I have read the book Zero Limits by Joe Vitale a couple of times. Okay, to be honest, I listened to the audiobook a couple of times. I have long been a fan of what Zig Ziglar calls Automobile University, and I try to listen to all sorts of audiobooks or programs in the car. I was drawn back to Vitale’s book for a reason I don’t quite know yet.
Vitale is a bit of a controversial man in the new age/spirituality movement because he does spend a lot of time talking about money and manifesting rare cars for his collection. This seems like more base materialism that many in the “spiritual” community think is a no-no. But he has a lot of followers as well.
Well, Zero Limits is a book that only adds to his controversy. Zero Limits starts out talking about how Joe found the Hawaiian guru who used a practice called Self Identity Ho’oponopono to heal the patients in a criminal psychiatric ward without ever seeing the patients. The practice teaches that you are responsible for everything that enters into your life. So if you encounter a sick person, you are responsible for the sickness. And to heal the sickness, you work on yourself and not the other person.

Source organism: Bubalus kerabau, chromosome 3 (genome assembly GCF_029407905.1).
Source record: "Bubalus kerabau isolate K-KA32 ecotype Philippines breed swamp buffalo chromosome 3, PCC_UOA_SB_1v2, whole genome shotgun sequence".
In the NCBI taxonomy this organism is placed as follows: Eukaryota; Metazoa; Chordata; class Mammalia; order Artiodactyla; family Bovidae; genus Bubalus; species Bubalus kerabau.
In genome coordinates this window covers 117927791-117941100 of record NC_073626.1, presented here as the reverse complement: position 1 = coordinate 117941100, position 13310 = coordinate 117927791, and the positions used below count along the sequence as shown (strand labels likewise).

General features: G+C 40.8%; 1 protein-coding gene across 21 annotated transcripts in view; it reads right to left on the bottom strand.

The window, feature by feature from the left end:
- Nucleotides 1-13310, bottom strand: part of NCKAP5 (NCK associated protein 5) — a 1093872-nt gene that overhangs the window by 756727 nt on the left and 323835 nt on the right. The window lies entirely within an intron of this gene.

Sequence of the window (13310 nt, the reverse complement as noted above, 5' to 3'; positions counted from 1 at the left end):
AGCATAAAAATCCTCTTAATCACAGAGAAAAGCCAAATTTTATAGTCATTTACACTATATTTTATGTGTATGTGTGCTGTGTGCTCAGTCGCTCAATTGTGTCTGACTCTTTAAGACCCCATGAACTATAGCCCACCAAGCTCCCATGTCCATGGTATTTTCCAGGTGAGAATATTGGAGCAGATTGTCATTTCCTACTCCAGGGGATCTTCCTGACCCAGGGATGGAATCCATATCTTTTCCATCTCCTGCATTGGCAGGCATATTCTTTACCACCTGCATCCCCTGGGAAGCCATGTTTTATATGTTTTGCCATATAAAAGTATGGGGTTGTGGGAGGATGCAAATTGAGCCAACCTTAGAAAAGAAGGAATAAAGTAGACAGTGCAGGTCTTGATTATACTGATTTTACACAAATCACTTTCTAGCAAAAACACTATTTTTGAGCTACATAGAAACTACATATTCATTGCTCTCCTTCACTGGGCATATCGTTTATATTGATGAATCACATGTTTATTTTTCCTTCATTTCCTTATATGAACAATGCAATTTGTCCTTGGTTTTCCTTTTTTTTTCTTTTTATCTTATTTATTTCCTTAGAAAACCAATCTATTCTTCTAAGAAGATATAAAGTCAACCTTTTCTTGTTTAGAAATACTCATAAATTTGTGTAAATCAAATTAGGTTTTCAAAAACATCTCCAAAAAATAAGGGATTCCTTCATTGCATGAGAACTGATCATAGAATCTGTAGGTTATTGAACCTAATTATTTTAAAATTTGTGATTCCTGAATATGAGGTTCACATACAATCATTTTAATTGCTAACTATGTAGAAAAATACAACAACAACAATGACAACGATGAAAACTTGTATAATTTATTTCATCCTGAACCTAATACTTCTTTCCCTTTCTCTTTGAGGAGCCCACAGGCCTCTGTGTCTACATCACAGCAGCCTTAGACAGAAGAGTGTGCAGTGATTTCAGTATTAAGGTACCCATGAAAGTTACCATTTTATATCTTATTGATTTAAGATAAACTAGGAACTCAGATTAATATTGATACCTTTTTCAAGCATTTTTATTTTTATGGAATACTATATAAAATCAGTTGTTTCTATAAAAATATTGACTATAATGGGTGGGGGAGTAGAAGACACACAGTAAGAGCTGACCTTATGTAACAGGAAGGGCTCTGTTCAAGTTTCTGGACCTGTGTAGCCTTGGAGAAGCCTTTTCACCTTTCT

So this is how Dr Hew Len healed an entire ward of criminally insane patients without ever seeing them. He would sit in his office, review their files, and do a cleaning technique from ho’oponopono on himself. Patients got better, the ward got better, and eventually, they closed it down due to lack of patients.
Now, this idea of you being responsible for everything in your life does seem to mesh well with the people who believe that you create your own reality. So a lot of people out there have latched on to the ho’oponopono mantra like it is the charm of making from Excalibur.
I’m sorry. Please forgive me. Thank you. I love you.
Sounds harmless right? I mean even if you do it wrong, there really isn’t much harmful from saying those four phrases, right?
Well no, this is harmless, but there is another side to it all. This whole “you create your Universe” can and does get turned on its head. You see when good things happen, “you create your Universe” is a good and positive thing. But if bad things happen – like getting sick, then it goes south big time. There is even a bit of shaming that goes on. Something you did must have created that sickness in you. They even point to ho’oponopono practice and say you are responsible.
Except… that’s not what he is saying at all. I know, I read (listened to) that part of the book. The sickness does not come from you.
“But wait a minute, Randy, you just said I am responsible for it!”
Yes. I did. Responsible. Let me explain.
If you are stuck at the bottom of a hole, you are RESPONSIBLE for getting you out of the hole.
If the hole is too deep, the sides are too slick, or any of a hundred other reasons you can’t get out on your own, you should ask for help. But even if you get the help you requested, you are still RESPONSIBLE for getting you out of the hole.
HOW you got into the hole is irrelevant to this. You are RESPONSIBLE for getting you out of the hole.